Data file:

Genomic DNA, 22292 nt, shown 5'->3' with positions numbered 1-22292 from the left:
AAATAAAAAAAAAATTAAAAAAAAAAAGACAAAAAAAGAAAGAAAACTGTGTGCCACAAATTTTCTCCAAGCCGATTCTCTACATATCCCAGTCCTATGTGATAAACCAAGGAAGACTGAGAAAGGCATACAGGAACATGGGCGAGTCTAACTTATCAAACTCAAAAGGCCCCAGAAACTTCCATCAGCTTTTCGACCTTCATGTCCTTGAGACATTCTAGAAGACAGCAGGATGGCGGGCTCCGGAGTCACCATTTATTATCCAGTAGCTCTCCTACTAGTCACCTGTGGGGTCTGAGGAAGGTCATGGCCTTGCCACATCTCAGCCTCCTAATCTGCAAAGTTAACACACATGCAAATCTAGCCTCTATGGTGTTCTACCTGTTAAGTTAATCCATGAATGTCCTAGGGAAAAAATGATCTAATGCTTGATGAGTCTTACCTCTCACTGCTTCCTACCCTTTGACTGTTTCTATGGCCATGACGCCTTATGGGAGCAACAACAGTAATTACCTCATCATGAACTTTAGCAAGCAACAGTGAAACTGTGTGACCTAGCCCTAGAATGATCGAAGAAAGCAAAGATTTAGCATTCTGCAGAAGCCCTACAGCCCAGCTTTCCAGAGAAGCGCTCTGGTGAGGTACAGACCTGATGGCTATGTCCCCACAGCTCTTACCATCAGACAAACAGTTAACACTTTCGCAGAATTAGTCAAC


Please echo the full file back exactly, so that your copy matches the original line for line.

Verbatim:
Genomic DNA, 22292 nt, shown 5'->3' with positions numbered 1-22292 from the left:
AAATAAAAAAAAAATTAAAAAAAAAAAGACAAAAAAAGAAAGAAAACTGTGTGCCACAAATTTTCTCCAAGCCGATTCTCTACATATCCCAGTCCTATGTGATAAACCAAGGAAGACTGAGAAAGGCATACAGGAACATGGGCGAGTCTAACTTATCAAACTCAAAAGGCCCCAGAAACTTCCATCAGCTTTTCGACCTTCATGTCCTTGAGACATTCTAGAAGACAGCAGGATGGCGGGCTCCGGAGTCACCATTTATTATCCAGTAGCTCTCCTACTAGTCACCTGTGGGGTCTGAGGAAGGTCATGGCCTTGCCACATCTCAGCCTCCTAATCTGCAAAGTTAACACACATGCAAATCTAGCCTCTATGGTGTTCTACCTGTTAAGTTAATCCATGAATGTCCTAGGGAAAAAATGATCTAATGCTTGATGAGTCTTACCTCTCACTGCTTCCTACCCTTTGACTGTTTCTATGGCCATGACGCCTTATGGGAGCAACAACAGTAATTACCTCATCATGAACTTTAGCAAGCAACAGTGAAACTGTGTGACCTAGCCCTAGAATGATCGAAGAAAGCAAAGATTTAGCATTCTGCAGAAGCCCTACAGCCCAGCTTTCCAGAGAAGCGCTCTGGTGAGGTACAGACCTGATGGCTATGTCCCCACAGCTCTTACCATCAGACAAACAGTTAACACTTTCGCAGAATTAGTCAAC